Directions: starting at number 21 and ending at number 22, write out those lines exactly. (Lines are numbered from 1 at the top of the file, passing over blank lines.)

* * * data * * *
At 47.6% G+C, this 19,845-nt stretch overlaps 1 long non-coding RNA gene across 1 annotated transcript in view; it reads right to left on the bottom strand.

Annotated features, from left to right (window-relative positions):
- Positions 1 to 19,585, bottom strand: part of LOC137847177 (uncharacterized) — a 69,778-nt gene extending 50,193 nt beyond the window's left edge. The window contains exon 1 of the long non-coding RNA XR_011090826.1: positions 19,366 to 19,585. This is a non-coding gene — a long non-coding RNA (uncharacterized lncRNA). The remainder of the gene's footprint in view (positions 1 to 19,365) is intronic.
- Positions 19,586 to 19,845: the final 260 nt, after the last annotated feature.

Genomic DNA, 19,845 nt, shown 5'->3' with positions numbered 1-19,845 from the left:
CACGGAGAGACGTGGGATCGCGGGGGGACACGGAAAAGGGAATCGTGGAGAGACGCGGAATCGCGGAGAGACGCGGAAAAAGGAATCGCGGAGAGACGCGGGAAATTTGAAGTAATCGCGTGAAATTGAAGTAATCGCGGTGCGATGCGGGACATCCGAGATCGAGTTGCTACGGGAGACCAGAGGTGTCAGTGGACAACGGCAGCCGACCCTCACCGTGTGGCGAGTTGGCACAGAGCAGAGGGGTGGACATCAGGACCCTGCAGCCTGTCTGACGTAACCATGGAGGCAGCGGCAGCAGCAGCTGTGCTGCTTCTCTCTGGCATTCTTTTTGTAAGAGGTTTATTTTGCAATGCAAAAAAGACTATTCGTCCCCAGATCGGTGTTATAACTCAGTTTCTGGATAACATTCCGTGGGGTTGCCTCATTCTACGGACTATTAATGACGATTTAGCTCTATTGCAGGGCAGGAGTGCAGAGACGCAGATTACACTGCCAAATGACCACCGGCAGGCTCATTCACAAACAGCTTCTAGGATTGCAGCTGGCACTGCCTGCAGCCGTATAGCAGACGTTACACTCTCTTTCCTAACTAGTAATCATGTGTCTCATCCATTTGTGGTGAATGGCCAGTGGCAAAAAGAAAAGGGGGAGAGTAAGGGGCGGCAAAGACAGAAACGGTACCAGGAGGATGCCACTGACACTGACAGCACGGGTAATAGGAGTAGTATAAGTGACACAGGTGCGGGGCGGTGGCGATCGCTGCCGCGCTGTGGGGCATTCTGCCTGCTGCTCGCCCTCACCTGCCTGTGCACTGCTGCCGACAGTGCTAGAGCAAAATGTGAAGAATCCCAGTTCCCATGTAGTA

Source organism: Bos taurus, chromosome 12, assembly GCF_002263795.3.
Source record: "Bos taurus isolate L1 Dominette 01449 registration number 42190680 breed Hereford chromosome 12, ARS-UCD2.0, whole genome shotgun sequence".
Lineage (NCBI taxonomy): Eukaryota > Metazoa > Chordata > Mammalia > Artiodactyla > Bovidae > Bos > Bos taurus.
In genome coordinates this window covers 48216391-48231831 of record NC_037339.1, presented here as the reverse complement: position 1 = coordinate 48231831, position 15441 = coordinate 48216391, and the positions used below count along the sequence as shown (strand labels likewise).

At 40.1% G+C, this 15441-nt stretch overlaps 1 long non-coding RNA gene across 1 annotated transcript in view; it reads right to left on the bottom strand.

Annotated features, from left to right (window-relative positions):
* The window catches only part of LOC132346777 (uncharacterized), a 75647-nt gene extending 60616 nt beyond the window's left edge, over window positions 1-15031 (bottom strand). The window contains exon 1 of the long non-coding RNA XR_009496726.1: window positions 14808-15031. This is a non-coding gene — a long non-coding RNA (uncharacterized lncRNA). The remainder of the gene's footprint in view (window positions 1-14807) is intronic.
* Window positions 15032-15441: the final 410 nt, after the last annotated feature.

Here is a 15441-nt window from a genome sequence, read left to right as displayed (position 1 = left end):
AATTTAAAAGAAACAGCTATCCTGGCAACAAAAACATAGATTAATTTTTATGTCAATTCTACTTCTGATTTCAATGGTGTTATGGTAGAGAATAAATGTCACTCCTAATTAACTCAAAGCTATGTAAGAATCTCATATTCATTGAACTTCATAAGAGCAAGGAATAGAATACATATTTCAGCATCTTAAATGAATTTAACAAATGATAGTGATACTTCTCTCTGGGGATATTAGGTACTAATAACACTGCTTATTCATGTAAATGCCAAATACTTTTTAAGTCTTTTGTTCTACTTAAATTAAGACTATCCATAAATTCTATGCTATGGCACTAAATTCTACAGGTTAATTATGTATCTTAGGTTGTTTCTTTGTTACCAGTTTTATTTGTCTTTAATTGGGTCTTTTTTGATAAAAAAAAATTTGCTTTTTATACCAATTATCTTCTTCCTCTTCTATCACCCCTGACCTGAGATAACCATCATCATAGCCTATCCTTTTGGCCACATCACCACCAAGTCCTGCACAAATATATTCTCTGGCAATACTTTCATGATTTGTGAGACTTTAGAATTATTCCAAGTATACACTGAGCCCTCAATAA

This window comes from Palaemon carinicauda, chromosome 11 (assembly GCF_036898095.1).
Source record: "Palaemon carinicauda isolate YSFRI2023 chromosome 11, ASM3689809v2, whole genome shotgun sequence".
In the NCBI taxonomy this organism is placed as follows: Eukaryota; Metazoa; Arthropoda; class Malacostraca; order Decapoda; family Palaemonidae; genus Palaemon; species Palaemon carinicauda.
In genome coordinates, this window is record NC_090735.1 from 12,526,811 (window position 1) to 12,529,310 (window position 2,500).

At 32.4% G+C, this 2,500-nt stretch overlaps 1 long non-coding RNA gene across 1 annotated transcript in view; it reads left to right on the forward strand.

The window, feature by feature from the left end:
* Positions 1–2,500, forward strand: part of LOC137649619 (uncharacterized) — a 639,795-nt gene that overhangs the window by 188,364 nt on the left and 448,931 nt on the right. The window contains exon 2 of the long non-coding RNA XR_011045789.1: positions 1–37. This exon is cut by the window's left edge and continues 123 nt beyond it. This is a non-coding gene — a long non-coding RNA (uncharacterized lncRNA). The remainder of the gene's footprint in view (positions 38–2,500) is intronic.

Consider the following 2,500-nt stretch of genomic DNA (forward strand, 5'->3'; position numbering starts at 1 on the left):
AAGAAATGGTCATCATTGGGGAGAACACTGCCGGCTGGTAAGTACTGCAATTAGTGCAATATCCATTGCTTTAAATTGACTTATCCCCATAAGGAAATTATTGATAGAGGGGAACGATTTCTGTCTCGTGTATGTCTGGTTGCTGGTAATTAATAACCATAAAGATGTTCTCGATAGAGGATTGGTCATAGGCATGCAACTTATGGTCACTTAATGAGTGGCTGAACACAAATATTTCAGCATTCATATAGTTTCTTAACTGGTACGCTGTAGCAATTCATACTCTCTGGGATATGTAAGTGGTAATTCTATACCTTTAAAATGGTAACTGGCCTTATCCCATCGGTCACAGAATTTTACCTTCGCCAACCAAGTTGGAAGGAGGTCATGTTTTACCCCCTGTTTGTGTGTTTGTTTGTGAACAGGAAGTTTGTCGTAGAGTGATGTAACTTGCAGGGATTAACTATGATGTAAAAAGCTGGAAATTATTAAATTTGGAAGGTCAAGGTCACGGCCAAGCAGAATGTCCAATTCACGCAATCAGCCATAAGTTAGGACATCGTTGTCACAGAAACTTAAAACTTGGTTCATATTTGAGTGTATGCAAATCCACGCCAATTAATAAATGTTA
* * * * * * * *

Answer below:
At 32.4% G+C, this 2,500-nt stretch overlaps 1 long non-coding RNA gene across 1 annotated transcript in view; it reads left to right on the forward strand.

The window, feature by feature from the left end: